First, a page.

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This article was published on January 11, 2010

Is iWork Making a Comeback… Because of the Tablet?

Is iWork Making a Comeback… Because of the Tablet?
Matthew Rogers
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Matthew Rogers

Matthew is a freelance writer, editor, and designer living in Seattle. You can find him on Twitter, or through his jump page. He loves spend Matthew is a freelance writer, editor, and designer living in Seattle. You can find him on Twitter, or through his jump page. He loves spending his free time on hobby work, photography, and the usual upkeep for his projects, including endofweb and loupe.


Multitouch on the upcoming, wholly unannounced yet completely expected Apple Tablet is likely going to bring with it a newly revamped and mobile version of iWork. The new feature said to be topping the list: An extended multitouch interface, allowing complete user control throughout any work project using the software. Big changes to the venerable office software couldn’t come at a better time — with Google pushing Docs harder than ever, and Microsoft Office experiencing legal trouble.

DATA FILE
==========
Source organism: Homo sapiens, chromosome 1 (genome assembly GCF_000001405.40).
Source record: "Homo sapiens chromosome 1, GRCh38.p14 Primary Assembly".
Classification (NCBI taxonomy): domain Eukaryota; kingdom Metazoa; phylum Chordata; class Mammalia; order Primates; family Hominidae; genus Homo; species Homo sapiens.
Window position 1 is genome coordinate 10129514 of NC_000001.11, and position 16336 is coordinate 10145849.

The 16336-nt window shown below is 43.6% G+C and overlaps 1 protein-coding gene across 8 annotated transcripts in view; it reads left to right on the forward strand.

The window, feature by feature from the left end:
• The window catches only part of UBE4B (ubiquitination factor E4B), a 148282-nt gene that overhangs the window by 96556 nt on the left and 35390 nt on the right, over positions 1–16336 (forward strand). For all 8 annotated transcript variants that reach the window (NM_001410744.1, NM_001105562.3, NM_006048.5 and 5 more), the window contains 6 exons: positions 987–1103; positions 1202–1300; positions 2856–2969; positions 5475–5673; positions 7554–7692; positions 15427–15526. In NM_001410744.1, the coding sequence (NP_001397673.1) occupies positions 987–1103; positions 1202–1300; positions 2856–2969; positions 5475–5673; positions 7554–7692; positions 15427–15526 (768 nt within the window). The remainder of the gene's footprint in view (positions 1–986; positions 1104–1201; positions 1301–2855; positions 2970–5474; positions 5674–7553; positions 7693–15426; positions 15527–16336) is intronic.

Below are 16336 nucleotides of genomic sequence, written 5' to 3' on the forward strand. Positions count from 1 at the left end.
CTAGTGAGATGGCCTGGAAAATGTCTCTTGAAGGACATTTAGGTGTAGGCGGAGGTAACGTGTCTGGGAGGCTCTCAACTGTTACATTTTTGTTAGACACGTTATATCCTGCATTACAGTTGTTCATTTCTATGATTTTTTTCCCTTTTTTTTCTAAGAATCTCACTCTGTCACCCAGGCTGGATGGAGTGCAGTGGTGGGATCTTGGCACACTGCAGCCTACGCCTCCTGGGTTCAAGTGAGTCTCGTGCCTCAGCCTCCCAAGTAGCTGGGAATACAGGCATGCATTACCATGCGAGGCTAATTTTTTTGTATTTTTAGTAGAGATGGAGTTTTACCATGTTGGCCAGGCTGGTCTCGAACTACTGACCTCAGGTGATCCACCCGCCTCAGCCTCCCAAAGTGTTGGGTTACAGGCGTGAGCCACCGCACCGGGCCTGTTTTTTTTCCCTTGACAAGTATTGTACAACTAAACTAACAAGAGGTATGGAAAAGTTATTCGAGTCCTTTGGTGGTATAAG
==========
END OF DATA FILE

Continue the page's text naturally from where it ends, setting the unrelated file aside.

Apparently, Apple has been working on these upgrades to standard multitouch capability for a couple of years now, as several former Apple engineers recently told The New York Times in an interview regarding the myriad tablets showcased at CES. The logic follows, since it was in 2007 that Apple purchased FingerWorks — a company that dealt exclusively with gesture recognition and touch-sensitive technology.

While there’s much excitement over this phantom tablet, the general consensus has until now been that it would be a super-sized, more powerful sibling to the iPhone, capable of more advanced tasks due to its proportionally massive size. Advanced tasks didn’t necessarily mean complex tasks.

Expanded gesture recognition changes things, especially when software that’s historically been designed specifically for office-space productivity is suddenly retuned to utilize the technology. The fact that iWork has sat almost dormant for two full years only adds to the credibility of the rumors, and it all begins to fall into place when the existence of is factored into play.